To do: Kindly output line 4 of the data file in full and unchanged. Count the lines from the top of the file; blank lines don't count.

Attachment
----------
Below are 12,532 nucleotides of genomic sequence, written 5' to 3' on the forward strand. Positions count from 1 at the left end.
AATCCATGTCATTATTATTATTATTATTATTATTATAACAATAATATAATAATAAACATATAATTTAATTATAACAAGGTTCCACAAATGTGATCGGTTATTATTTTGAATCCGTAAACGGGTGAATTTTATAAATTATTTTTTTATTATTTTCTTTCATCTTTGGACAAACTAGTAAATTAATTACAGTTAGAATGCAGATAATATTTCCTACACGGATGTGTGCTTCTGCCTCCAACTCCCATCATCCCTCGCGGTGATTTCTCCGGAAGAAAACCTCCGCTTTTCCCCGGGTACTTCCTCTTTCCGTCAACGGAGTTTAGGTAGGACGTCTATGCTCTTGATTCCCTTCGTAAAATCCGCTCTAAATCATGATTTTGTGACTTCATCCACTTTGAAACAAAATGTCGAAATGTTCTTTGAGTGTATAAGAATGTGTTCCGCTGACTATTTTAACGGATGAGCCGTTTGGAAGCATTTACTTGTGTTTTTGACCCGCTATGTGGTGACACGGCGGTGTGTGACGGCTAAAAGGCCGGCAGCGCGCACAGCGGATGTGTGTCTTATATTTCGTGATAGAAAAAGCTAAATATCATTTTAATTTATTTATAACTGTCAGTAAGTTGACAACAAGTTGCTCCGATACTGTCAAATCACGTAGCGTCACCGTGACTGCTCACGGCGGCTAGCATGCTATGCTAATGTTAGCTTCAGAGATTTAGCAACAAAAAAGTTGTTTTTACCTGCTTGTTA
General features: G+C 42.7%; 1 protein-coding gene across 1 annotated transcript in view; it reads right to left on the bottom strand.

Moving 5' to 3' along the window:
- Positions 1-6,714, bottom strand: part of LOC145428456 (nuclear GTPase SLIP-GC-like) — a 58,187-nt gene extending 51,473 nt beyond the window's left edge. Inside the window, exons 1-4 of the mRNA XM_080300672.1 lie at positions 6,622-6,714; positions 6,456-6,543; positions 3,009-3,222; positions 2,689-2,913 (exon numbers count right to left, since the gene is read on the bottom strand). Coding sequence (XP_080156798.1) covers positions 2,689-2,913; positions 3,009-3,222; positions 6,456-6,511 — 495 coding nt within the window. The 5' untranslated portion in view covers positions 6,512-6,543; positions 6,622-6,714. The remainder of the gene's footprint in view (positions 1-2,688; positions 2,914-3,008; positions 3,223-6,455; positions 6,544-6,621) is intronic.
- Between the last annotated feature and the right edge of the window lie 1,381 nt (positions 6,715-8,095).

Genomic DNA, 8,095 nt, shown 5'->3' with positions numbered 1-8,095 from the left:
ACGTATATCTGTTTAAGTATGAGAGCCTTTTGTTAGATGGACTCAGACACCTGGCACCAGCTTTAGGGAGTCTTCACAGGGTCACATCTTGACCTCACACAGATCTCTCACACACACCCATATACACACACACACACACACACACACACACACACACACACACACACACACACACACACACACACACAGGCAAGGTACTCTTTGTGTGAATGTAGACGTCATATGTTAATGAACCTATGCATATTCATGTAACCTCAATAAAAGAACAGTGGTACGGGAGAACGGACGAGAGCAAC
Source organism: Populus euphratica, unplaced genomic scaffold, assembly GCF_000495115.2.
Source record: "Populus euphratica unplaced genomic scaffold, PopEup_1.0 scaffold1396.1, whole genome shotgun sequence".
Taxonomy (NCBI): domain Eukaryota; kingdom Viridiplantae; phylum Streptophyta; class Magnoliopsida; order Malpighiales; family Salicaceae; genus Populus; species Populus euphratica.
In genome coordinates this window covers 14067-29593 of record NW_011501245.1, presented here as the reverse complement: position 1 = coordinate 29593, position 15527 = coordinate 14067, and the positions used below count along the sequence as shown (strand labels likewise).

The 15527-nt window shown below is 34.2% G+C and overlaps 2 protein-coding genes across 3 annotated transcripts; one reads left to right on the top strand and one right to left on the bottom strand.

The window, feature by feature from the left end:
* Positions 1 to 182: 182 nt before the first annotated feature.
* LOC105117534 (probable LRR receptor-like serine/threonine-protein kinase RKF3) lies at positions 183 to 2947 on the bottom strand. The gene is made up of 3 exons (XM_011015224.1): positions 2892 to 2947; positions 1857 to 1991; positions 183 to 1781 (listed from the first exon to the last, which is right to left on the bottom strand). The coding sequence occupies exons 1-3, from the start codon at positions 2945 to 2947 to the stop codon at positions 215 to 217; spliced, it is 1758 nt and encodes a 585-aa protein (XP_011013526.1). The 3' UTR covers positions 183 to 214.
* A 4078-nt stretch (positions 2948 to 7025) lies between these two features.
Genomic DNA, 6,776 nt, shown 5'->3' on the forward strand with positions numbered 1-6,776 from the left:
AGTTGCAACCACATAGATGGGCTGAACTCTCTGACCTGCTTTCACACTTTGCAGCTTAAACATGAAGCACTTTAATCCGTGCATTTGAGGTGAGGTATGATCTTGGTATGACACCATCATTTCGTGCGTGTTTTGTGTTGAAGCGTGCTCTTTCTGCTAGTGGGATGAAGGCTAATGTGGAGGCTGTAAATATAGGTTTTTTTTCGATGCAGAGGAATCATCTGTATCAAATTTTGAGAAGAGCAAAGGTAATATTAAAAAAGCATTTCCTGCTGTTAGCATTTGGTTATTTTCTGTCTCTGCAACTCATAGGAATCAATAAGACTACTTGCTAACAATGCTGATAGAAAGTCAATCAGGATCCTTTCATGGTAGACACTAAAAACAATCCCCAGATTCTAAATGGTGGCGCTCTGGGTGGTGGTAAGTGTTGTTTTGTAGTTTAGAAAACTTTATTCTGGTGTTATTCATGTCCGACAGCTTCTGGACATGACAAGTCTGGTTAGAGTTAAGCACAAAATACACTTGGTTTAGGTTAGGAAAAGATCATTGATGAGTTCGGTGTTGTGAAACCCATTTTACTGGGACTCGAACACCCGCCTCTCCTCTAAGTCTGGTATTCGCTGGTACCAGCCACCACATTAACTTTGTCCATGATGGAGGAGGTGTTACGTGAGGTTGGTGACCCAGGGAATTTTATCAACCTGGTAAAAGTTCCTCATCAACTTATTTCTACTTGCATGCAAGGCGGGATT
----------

Moving 5' to 3' along the window: